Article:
October 31st, known as Halloween to most, is also called a variety of other names in different parts of the world, including Samhain, Mischief Night and the Day of the Dead. In the Gaelic diaspora, the holiday is also traditionally known as Nutcrack Night. As the chill of autumn pervaded their homes, people would sit around their fires, eating newly harvested hazelnuts or chestnuts. Several fortune-telling customs grew up that involved throwing nuts into the fire, hence giving rise to the name ‘Nutcrack Night’ or ‘The Oracle of the Nuts’. It was a time, for example, when young people put nuts on the hearth to see if their sweethearts were true to them. If the nut burned normally, all was well, but if it burst or rolled away the sweetheart was, alas, untrue. In ancient times nuts were also an early divination tool, in the absence of more modern accoutrements such as crystal balls, tarot cards, runes and other arcana. The reason for this was simple – around the end of the harvest season, often there was not much left in the fields. However, nuts were often plentiful, making them the perfect medium for divination in the dying embers of autumn.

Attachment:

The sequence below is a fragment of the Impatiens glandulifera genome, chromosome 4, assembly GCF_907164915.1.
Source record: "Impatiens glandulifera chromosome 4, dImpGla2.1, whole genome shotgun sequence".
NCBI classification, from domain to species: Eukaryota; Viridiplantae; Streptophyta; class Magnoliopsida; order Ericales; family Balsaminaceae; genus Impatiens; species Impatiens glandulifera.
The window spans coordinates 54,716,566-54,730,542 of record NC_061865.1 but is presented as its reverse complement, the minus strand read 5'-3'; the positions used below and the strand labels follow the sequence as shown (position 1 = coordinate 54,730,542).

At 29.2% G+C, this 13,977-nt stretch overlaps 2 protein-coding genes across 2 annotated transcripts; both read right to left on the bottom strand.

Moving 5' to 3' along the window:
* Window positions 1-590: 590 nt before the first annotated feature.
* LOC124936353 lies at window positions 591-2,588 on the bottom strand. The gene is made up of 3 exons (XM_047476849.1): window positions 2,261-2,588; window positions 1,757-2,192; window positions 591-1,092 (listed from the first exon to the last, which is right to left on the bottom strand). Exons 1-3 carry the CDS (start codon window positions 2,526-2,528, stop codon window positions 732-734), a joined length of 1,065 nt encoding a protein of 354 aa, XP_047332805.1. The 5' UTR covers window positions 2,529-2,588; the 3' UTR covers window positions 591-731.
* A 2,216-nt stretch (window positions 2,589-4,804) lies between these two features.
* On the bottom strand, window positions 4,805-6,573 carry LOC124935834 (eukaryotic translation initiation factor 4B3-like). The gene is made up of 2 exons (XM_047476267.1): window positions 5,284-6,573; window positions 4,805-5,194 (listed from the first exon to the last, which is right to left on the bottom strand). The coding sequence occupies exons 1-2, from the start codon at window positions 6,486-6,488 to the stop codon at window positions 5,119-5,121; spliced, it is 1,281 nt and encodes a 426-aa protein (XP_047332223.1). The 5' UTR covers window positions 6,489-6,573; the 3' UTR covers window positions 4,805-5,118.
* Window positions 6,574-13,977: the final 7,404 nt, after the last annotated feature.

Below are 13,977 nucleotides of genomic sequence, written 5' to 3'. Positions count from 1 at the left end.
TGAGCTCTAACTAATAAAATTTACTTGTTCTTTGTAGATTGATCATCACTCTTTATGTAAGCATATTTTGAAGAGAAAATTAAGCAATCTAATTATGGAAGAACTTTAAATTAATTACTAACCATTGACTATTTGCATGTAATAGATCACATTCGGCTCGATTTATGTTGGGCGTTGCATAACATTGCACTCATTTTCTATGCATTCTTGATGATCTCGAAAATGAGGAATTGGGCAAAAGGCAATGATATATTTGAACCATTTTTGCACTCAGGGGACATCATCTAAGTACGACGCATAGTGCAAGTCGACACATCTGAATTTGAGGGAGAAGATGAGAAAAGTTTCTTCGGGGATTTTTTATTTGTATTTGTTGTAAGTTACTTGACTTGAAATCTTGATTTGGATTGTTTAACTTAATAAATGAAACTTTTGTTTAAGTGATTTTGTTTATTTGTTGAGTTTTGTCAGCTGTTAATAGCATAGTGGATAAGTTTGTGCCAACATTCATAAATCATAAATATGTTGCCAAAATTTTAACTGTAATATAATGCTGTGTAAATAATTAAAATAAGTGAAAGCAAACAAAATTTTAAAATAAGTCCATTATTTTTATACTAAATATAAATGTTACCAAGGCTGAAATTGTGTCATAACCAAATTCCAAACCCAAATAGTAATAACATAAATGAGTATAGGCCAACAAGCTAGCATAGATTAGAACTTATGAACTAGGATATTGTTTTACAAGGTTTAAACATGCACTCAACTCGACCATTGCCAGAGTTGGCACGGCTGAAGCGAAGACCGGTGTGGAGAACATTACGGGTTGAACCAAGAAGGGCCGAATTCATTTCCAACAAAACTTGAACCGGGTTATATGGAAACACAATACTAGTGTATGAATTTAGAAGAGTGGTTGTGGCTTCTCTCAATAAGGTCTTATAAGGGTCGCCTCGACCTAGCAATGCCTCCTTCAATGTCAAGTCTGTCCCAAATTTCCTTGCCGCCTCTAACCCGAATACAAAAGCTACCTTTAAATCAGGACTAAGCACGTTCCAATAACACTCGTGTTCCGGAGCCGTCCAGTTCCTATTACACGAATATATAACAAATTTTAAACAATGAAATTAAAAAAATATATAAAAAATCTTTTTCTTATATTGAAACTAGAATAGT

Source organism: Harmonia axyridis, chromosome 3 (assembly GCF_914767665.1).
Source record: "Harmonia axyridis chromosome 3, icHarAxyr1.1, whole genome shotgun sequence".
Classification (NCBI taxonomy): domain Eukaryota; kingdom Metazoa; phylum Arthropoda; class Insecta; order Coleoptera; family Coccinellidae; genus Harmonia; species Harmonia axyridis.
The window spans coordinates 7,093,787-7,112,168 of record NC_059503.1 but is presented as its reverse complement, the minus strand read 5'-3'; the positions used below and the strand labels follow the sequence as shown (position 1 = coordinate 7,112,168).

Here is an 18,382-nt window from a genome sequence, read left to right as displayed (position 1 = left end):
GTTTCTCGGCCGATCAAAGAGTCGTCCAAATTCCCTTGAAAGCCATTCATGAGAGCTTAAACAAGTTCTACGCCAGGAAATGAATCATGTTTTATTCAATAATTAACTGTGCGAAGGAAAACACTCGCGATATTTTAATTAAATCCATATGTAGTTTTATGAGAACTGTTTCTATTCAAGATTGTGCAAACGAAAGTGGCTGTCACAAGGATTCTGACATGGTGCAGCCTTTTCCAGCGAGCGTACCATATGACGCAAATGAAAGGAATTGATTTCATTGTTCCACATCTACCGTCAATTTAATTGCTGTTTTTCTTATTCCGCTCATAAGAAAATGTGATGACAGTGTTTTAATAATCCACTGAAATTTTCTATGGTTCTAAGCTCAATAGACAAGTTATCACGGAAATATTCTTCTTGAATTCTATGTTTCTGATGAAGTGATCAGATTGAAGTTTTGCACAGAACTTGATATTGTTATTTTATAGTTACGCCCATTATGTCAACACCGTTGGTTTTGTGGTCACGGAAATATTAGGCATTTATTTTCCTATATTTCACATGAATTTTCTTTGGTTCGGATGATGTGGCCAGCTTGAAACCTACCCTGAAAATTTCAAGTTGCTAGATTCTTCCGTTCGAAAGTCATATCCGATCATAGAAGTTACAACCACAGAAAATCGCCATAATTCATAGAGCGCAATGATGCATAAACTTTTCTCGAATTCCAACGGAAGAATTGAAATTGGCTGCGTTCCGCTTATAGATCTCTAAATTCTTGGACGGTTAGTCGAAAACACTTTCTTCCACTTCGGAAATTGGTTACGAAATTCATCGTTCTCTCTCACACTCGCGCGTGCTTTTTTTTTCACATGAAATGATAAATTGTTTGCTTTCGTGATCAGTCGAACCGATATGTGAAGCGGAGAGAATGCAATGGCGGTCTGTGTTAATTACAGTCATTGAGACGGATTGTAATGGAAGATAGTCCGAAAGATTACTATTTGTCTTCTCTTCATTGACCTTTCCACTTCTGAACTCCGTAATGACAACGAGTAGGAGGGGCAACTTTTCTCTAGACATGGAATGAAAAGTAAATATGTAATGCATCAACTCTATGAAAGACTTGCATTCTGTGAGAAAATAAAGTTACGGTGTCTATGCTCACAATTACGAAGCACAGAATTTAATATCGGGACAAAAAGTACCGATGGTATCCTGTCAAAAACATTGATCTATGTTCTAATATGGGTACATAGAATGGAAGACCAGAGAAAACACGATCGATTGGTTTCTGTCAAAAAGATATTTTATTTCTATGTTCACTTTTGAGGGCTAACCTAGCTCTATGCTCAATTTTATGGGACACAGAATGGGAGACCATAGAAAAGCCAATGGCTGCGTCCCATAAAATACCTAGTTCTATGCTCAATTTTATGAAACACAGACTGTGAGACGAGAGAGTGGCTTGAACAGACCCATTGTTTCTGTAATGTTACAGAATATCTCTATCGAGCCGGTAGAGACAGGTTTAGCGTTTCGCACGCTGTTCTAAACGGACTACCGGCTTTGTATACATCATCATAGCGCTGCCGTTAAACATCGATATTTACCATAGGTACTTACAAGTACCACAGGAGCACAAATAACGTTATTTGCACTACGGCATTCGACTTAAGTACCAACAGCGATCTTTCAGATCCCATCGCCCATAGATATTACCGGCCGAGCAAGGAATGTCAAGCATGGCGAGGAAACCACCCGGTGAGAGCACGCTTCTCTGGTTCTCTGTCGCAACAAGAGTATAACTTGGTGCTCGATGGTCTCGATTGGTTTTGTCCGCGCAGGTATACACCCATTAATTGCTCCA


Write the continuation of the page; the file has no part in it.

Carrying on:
It’s fair to say that, during World War I, Herbert Kitchener’s face was just about the most famous in the country. His commanding image, appearing on recruiting posters demanding “Your country needs you!”, remains recognised and parodied in popular culture to this day. Before the First World War, Kitchener won fame for the imperial campaigns, most particularly in the Sudan and South Africa, which made him a national hero. This made his unexpected and bizarre death in the middle of the war a demoralising shock. The official story is that Kitchener was killed in 1916 when the warship taking him to negotiations in Russia was sunk by a German mine of the coast of Scotland. But some suspected that this was a cover-up – a convenient explanation put out to appease a puzzled public who were in need of some sort of closure. Locals spoke of mysterious events that took place on the night of Kitchener’s apparent death. A variety of rumours, speculation and conspiracy theories have since then refused to be dismissed entirely. A further investigation was requested by many who remained unconvinced by the official version of events. This was impossible at the time due to the ongoing war effort but, in all the years since, the call for the case to be re-opened has never quite gone away. The question of what actually happened to Lord Kitchener has still to be answered definitively.